Air Canada Doesn't Need New Bombardier Jet

MONTREAL (CP) - Air Canada is already renewing its fleet and CEO Montie Brewer said Monday that the mainline carrier wouldn't be interested in buying Bombardier CSeries planes until 2015 at the earliest.

Brazil's Embraer now supplies similar-sized planes to Air Canada with between 75 and 95 seats, Brewer said in an interview with The Canadian Press.

Brewer said there have been discussions with Bombardier about the CSeries, to seat 110 to 130 passengers.

''If they (Bombardier) design it the way they plan on designing it and they can make their cost targets, I think they'll have an airplane that will be well-received by the marketplace,'' Brewer said.

But he said Air Canada is satisfied with the offering by Embraer, a Bombardier competitor.

''It's meeting our expectations in terms of efficiency,'' he said. ''Our customers love it, our employees love it, so I don't see us really changing our decision now, but talk to us in 2015,'' Brewer said.

''We already have that part of our marketplace met, but there's a lot of airplanes coming up for retirement that size that I think Bombardier and Embraer and I think the other manufacturers will go after.''

Bombardier has announced it will launch the CSeries by 2013 and said it's in talks with international partners for the project. It has estimated the potential market at 5,800 CSeries aircraft over the next two decades.

Analyst Horst Hueniken of Westwind Partners Inc. said Embraer is already offering smaller planes before 2013.

''The fleet plan already has been determined, so in order for them (Air Canada) to order the CSeries they would have to change their fleet and there's no indication or reason that there's been any consideration in that,'' Hueniken said from Toronto.

Professor Karl Moore of McGill University also said Air Canada already has done a lot of fleet renewal and talking about buying CSeries planes years down the road is an open question.

''We're talking 10 years from now and it's an uncertain world,'' said Moore, of McGill's Desautels Faculty of Management.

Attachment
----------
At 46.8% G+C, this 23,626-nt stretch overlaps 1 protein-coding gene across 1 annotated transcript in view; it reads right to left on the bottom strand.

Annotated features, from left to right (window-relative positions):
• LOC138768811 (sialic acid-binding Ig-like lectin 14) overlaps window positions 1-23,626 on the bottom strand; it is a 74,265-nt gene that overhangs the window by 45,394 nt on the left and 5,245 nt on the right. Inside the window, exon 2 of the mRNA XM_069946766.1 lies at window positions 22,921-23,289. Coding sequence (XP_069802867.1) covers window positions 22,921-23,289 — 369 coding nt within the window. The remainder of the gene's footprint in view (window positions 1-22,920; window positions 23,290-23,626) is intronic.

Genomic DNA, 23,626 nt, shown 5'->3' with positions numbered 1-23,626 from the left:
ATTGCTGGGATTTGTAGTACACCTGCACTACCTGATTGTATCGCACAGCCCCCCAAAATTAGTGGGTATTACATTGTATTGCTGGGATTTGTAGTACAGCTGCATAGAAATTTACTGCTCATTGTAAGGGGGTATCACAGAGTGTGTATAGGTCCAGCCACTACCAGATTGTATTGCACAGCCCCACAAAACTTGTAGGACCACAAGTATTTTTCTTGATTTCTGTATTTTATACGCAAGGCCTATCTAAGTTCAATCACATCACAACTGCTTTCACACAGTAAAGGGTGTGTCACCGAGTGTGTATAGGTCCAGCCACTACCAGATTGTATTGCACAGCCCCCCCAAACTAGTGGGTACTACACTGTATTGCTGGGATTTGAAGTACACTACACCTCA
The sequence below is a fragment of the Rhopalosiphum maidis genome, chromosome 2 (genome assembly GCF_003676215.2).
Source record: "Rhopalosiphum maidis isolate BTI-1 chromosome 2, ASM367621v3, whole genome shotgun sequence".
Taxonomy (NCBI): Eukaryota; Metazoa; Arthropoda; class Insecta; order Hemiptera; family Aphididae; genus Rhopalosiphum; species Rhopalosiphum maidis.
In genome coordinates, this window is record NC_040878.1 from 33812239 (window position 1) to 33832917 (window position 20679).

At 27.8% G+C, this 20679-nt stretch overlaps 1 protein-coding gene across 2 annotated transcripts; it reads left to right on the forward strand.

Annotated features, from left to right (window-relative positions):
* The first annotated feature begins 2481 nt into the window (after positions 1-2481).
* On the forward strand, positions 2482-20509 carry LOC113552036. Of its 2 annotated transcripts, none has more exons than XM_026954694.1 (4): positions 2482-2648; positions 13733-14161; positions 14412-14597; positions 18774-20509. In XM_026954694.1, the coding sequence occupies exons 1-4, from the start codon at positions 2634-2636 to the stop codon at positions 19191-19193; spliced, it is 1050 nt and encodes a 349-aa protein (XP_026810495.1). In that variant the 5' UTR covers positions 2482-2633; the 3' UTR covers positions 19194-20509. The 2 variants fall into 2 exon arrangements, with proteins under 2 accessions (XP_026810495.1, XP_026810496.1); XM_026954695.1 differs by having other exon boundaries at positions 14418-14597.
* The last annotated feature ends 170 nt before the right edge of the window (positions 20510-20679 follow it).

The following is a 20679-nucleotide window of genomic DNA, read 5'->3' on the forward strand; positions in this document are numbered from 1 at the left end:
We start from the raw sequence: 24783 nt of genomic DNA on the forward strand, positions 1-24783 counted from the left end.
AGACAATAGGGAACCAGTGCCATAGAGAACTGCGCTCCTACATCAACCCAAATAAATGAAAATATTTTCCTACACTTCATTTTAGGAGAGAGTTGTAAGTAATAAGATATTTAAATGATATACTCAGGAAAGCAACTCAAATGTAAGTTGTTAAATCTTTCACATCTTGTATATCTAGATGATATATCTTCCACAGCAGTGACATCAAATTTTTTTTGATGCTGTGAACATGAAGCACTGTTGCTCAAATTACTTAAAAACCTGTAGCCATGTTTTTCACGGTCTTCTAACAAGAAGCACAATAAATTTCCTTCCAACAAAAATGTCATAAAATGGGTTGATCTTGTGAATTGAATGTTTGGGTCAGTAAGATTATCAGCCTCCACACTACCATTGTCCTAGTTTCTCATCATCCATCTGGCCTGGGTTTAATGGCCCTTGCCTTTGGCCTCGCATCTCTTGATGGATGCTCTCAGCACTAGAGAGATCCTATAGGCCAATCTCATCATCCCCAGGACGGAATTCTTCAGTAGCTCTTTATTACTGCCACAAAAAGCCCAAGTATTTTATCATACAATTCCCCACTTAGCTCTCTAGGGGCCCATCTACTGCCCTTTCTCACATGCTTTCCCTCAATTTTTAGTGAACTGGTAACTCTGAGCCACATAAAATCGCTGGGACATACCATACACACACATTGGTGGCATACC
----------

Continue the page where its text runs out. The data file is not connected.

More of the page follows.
Brewer made the comments on board a Boeing 767 that was being refurbished in an Air Canada hangar.

''We're also one of the lead customers for the Embraer 190 and the Embraer 175, which are small aircraft. They're 75 and 95 seats; the 190 is the larger one. We call them game-changing airplanes because they bring new technology that will change how aircraft are used.''

Composite materials, fuel efficiency and wing design make a cost-effective, customer-pleasing smaller airplane with ''transcontintental capabilities,'' he said, adding these planes can fly to Montreal-Denver or Toronto-Fort McMurray, Alta., for example.

''It gives us more non-stop markets, which gives us a tremendous opportunity to improve the product for our customer.''

Air Canada currently has 15 Embraer 175s in service and 18 Embraer 190s in service out of 45 to be flying by the end of 2008.

Air Canada announced its combined Embraer and Bombardier regional jet order in December 2003.

The first 350-seat Boeing 777 is scheduled to arrive in March and seven others will be delivered by the end of this year.

Air Canada employees were busy working on the interior of the 767 while Brewer talked about the refurbishing of the plane, which includes new seats with computer screens, plugs suitable for IPods and Blackberrys, so-called lie-flat beds in business class and new ''mood'' lighting as well as carpet.

''We're replacing every seat on every aircraft across the entire fleet. So by the middle of 2008 every seat will be replaced to the same standard, which is a standard power plug...and more importantly on-demand video on every seat.''

Brewer also said new-technology aircraft will have a longer lifespan and will need less frequent maintenance, resulting in cost savings.

''As electronics become more sophisticated and more lightweight and efficient, there's ways to actually monitor the airplane's health a lot easier and better maintain it.''

Air Canada, a subsidiary of parent company ACE Aviation Inc. (TSX:ACE.B) has become a publicly traded company again after emerging from bankruptcy protection in 2004.

The Montreal-based airline is competing with both low-cost and legacy carriers.

Air Canada A shares closed at $18.15, down 15 cents on the Toronto Stock Exchange, while Bombardier shares slipped two cents to $4.75.



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